With the rise of corporately-created ‘authenticity’, the pursuit of experience and the chain coffee shop or mall as global hangout, a new utopian vision emerged. This could not be further from the cyberworld of the 90s, as there is no clearly-outlined future anymore; the year 3000 is too far away and thus the current ideal, unreachable aim lies in the experience of the present. Nothing embodies this better than stock photography: its imagery is often so relentless in the pursuit of standardization that it becomes wholly detached from life-as-lived. The Internet responded to its omnipresence: there are a number of articles – even whole blogs – dedicated to these generic images, whose translucent nature makes them near-invisible until taken out of context. Once highlighted, they entertain us with either schoolbook straightforwardness or absurd, escapist artificiality masquerading as the essence of a particular phenomenon like ‘Women Laughing with Salad‘. Hence stockphotocore: an aural commentary on the endlessly replicated imagery of non-existent ‘chillaxed’ people reclining with laptops, dogs failing to shed their hair onto white furniture, or the fixed rictus grins of enthusiastic working teams.
There is obviously something deceitful in stock photography’s reassurance, comparable to the way medication du jour Xanax works, as a certain spectre of fear, foreshadowing the next dotcom meltdown, lurks behind the ubiquity of stock images. In a number of INTERNET CLUB’s releases, the skulking evil behind the banality of corporate webspeak seems to be perfectly captured by deadpan humour (‘Webinar’, ‘Optimization’, ‘Productivity Suite’). Transmuteo, despite taking cues from 1990s New Age, can equally be heard as a commentary on the fashionable wellness, spa and life coach culture.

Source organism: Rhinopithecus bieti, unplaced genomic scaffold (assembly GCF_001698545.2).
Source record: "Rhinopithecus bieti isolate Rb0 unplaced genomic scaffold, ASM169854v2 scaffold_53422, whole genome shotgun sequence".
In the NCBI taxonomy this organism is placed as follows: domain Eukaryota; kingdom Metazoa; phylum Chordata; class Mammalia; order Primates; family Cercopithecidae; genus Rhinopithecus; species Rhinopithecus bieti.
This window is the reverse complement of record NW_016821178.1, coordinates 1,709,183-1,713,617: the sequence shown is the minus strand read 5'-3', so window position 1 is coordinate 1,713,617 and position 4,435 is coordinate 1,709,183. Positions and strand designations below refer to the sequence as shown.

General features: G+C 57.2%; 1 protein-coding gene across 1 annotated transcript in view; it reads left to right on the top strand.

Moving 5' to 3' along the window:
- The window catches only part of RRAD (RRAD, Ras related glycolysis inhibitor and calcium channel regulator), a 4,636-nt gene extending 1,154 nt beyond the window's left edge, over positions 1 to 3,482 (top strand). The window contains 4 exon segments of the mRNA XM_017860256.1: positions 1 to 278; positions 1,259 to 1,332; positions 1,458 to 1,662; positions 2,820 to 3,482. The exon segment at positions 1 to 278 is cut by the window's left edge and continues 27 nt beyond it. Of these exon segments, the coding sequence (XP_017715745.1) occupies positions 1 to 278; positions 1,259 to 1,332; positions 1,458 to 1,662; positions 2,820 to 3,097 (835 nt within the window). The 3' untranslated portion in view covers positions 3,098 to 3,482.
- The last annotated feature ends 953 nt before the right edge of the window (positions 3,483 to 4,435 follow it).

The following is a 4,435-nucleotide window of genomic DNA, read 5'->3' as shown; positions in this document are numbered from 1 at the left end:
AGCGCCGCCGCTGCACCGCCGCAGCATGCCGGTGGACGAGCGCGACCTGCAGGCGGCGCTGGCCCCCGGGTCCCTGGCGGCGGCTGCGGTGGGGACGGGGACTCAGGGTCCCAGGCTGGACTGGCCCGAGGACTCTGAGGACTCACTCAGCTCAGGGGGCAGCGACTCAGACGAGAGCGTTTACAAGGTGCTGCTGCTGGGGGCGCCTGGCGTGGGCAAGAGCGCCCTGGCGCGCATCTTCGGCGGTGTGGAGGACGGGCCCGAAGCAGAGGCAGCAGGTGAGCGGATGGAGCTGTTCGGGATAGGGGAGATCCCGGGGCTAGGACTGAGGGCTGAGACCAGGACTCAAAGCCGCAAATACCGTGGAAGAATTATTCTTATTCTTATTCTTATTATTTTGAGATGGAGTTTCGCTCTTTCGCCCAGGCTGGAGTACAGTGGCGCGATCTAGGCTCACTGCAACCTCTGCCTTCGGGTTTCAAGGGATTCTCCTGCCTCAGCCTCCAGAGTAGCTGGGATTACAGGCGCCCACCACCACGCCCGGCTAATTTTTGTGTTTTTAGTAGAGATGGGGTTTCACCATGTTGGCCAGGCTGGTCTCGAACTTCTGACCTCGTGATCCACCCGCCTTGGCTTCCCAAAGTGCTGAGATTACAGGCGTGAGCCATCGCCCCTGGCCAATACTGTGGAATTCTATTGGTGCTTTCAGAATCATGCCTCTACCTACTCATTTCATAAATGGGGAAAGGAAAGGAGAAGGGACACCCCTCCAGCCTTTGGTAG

Ferraro’s Far Side Virtual remains the best example, not only because the sound fabric is woven from the audible elements of an average contemporary interaction space: the swooshing sound of Skype, mobile ringtones, music on hold, etc., but also due to the character of the microcompositions. Designed for frequent repetition, and arranged to cause the least disturbance, the sounds of gadgetry and software actually exacerbate daily annoyance, becoming the soundtrack of perma-stress. “Horror appears unexpectedly in the world of fashionable pubs, posh shops, banks made of marble and glass, flair of these new times, green tea and permanently dieting girls”, wrote Polish film critic and journalist Tadeusz Sobolewski in 1999. He was describing a murder case, and yet his words seem equally applicable to the contemporary condition, which stockphotocore is beginning to address.
In a world of ever-proliferating microgenres, why underline the resonance of this particular one? Even though we’re talking about a phenomenon which began its existence as a semi-nostalgic groundswell, it may yet become the first revivalist musical movement to actually free itself of the retro. On the outside, it is disguised as a sonic Tumblr for the lovers of mildly outdated technology, but by focussing on particular elements pulled out of the thoughtless vortex of sounds and images, stockphotocore uncovers a potentially sharp edge.**